Just as two federal statutes took down Taliban John Walker Lindh, the same two are going to nail every domestic terrorist the FBI can find. Just as Lindh pleaded guilty and faces a long prison sentence, so, too, will all the rest.
Section 371 is the federal conspiracy statute. To prove the crime, the government need only show that at least two individuals agree to commit a federal crime, and that at least one of them performed an act in furtherance of that agreement, even if the act itself was not illegal. Thus, if Omar and Abdul decide to hold up a federally insured bank (an agreement to commit a federal crime), and Omar immediately purchases an automobile (a legal act) for their getaway, the boys from Yemen have violated 18 USC 371.
Section 2339 (actually, there are two sections, 2339A and 2339B) makes it a federal felony to provide "material support" to terrorists (2339A) or terrorist organizations (2339B). "Material support or resources" is defined in Section 2339A(b) as "currency or other financial securities, financial services, lodging, training, safehouses, false documentation or identification, communications equipment, facilities, weapons, lethal substances, explosives, personnel, transportation, and other physical assets, except medicine or religious materials."
Together, these two federal statutes — even without individual statutes like Section 2339 — constitute America's silver bullet for any terrorist (citizen and non-citizen alike) subject to the jurisdiction of a United States court.
The Lindh case is a good example. Among other crimes — e.g., actually providing material support and resources to terrorist organizations — Taliban John was charged with conspiring to provide material support and resources to terrorist organizations. Over a score of overt acts in furtherance of that conspiracy were alleged. Despite his defense camp's huffing and puffing about how Lindh was innocent and how they would secure his acquittal, in the cold light of the facts and the law they copped a plea, their client accepting a deal that will cost him nearly two decades in federal prison.
As I have written previously in these pages, the same scenario will probably play out for American lawyer Lynne Stewart, as well as the three Middle Eastern men indicted with her in New York last summer for conspiring to provide material support and resources to a foreign terrorist organization by, among other crimes, facilitating communications between terrorists.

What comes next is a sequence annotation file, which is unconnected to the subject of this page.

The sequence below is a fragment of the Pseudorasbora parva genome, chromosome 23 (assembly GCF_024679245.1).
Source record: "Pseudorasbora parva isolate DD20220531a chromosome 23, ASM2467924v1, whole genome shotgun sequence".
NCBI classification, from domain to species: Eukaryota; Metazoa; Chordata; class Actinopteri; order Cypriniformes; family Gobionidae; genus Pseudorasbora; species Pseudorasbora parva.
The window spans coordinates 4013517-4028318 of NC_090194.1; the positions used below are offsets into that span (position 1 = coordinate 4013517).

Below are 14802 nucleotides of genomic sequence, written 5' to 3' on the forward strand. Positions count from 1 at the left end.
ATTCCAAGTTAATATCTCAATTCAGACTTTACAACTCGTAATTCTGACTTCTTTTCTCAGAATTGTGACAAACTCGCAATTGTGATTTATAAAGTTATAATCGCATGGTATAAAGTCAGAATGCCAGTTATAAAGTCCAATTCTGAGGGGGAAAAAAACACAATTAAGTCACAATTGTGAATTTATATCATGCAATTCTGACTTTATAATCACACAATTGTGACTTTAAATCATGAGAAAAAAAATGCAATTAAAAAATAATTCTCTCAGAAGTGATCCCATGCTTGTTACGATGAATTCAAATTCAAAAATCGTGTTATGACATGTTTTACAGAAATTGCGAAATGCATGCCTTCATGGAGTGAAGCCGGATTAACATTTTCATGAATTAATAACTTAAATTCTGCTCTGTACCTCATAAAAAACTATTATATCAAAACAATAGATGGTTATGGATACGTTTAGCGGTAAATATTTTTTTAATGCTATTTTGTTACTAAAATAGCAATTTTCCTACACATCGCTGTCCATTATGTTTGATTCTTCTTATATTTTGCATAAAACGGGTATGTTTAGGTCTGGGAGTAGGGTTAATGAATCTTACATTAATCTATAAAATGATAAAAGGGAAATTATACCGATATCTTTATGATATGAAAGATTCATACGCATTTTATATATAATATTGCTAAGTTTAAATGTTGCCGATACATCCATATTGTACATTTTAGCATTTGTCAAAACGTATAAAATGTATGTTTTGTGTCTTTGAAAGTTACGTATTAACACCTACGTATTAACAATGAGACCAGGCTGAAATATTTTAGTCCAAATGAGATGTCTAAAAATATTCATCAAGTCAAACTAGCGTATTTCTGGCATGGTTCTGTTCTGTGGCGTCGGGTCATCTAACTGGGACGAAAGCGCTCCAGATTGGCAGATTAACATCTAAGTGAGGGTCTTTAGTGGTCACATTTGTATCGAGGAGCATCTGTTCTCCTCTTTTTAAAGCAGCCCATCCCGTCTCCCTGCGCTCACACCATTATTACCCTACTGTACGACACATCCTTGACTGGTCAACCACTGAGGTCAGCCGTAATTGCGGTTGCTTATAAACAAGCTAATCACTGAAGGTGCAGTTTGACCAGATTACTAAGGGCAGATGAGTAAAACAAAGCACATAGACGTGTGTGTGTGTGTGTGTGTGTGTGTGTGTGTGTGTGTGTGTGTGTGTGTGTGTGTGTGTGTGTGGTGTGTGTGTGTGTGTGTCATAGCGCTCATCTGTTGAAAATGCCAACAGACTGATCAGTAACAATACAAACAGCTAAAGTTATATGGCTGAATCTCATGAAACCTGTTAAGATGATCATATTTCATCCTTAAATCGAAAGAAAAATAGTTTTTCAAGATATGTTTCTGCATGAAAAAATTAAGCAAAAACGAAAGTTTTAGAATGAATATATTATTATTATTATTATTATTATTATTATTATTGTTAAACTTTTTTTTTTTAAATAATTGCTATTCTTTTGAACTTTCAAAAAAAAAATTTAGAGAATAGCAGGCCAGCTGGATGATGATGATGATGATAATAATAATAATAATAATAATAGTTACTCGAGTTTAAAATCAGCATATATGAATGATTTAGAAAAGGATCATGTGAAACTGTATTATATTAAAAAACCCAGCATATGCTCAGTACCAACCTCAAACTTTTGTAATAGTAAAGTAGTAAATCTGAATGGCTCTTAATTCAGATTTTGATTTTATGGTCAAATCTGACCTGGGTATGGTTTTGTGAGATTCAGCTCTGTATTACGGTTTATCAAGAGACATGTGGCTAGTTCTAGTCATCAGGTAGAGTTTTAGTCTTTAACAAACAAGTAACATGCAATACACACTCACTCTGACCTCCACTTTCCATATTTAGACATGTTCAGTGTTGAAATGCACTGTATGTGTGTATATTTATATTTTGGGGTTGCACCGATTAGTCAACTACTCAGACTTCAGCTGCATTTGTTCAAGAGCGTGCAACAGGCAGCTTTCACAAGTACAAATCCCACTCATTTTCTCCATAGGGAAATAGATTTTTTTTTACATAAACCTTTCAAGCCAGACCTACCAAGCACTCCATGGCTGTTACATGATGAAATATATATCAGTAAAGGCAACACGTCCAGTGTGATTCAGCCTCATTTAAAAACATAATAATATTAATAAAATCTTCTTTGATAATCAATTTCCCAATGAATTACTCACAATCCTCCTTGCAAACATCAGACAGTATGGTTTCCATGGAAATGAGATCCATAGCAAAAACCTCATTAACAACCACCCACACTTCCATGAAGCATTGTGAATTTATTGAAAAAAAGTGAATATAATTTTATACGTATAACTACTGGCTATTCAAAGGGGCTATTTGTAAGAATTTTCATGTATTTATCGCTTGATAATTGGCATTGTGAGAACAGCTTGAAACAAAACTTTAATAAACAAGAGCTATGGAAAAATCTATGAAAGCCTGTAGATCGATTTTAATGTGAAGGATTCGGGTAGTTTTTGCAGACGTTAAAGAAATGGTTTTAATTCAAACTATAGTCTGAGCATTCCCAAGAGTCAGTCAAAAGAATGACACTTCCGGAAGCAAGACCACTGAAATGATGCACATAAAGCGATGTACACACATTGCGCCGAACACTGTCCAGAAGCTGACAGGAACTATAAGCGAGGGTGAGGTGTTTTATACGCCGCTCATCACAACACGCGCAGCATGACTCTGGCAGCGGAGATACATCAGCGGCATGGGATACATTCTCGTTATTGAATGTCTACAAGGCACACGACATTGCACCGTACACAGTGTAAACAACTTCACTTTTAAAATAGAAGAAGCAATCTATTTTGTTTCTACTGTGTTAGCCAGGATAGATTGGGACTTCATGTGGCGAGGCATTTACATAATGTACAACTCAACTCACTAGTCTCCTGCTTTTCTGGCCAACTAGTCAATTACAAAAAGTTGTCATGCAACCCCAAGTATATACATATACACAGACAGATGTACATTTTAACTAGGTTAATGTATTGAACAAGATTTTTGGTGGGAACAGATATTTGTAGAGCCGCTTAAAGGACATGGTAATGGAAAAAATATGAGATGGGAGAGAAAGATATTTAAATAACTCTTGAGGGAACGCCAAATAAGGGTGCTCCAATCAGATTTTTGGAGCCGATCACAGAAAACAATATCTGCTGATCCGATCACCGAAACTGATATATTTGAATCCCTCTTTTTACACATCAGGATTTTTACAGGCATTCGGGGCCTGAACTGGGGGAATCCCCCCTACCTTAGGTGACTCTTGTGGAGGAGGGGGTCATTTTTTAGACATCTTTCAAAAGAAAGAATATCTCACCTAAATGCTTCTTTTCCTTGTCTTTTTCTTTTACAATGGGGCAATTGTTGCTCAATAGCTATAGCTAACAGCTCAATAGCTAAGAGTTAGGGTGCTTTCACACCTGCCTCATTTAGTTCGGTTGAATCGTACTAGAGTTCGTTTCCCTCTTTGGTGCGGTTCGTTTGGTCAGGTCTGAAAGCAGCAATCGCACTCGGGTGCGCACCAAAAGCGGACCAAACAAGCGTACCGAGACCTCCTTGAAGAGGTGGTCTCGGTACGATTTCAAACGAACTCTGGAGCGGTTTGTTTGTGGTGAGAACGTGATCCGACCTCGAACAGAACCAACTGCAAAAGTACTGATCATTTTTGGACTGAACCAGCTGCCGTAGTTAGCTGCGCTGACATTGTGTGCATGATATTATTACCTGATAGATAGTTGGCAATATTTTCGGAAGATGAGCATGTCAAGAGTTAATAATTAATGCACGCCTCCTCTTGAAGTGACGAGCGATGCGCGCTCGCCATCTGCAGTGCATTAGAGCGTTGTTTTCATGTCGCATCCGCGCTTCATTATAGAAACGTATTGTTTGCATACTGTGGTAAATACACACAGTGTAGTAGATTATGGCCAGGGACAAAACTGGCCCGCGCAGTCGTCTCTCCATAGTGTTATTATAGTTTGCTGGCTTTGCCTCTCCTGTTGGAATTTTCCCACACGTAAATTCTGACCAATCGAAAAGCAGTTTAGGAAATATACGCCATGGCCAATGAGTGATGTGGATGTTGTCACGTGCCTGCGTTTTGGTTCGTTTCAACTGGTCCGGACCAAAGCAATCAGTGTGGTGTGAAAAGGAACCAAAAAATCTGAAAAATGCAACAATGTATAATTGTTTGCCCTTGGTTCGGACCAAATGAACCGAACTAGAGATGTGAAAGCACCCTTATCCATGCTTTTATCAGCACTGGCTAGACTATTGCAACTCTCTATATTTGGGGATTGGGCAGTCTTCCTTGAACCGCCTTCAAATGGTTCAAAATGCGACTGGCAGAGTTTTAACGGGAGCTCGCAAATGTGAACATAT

Also last summer, a U.S. citizen named Ujaama was indicted by a Seattle grand jury for conspiring to "provide material support and resources" to terrorists and terrorist organizations in the United States and elsewhere by, among other activities, establishing a training camp in the United States. According to the indictment, "The purpose of the conspiracy was to offer and provide facilities in the United States of America for training of persons interested in violent jihad; to provide safe houses in the United States of America for the conspirators; to recruit persons interested in violent jihad and jihad training; to provide actual training of such persons in firearms, military and related activities." Among the acts charged to have been in furtherance of the conspiracy to establish an al-Qaeda training camp in Washington State are searching for property, inspecting possible sites, and establishing security for the property. Knowing that the government can prove an agreement to provide material support and resources, and at least one act in furtherance of that conspiracy, it is likely that Ujaama eventually will plead guilty.
At about the same time Ujaama was being indicted in Seattle, a Detroit grand jury charged five Middle Eastern men with operating a "covert underground support unit" and a "sleeper operational combat cell" on behalf of a radical Islamic movement associated with al-Qaeda. Charging a conspiracy to violate Section 2339A — providing material support to terrorists — the indictment's list of overt acts is lengthy. Like the defendants in the New York and Seattle cases, the Detroit defendants will probably strike a deal with the government because failure to do so would result in long prison sentences if they were convicted — as most certainly they would be.
The same fate awaits the "Buffalo Six," arrested recently and charged with providing material support to terrorists. Interestingly, their few defenders contended that the accused didn't actually do anything — meaning, I suppose, that they had not yet engaged in any terrorist activities within the United States. That argument, of course, entirely misses the point of Sections 2339A and 2339B, let alone when these sections are tied to Section 371. Among other acts, Section 2339A(b) defines "material support" to include "training," — and that is exactly what the government has charged the defendants with: training at terrorist camps in Afghanistan. The men who did that are guilty under Section 2339A and/or Section 2339B. And if there was some sort of an agreement to travel and train, they would be guilty, as well, of conspiracy under Section 371
So discount the assertions of the naysayers, the pessimists, and the fearful, that the United States government lacks the resources to deal with people within our jurisdiction who engage in active or sleeper terrorist activities. Sections 391 and 2339 are more than up to the challenge. Rest assured that, thanks to these two statutes, accused domestic terrorists will fall like tenpins.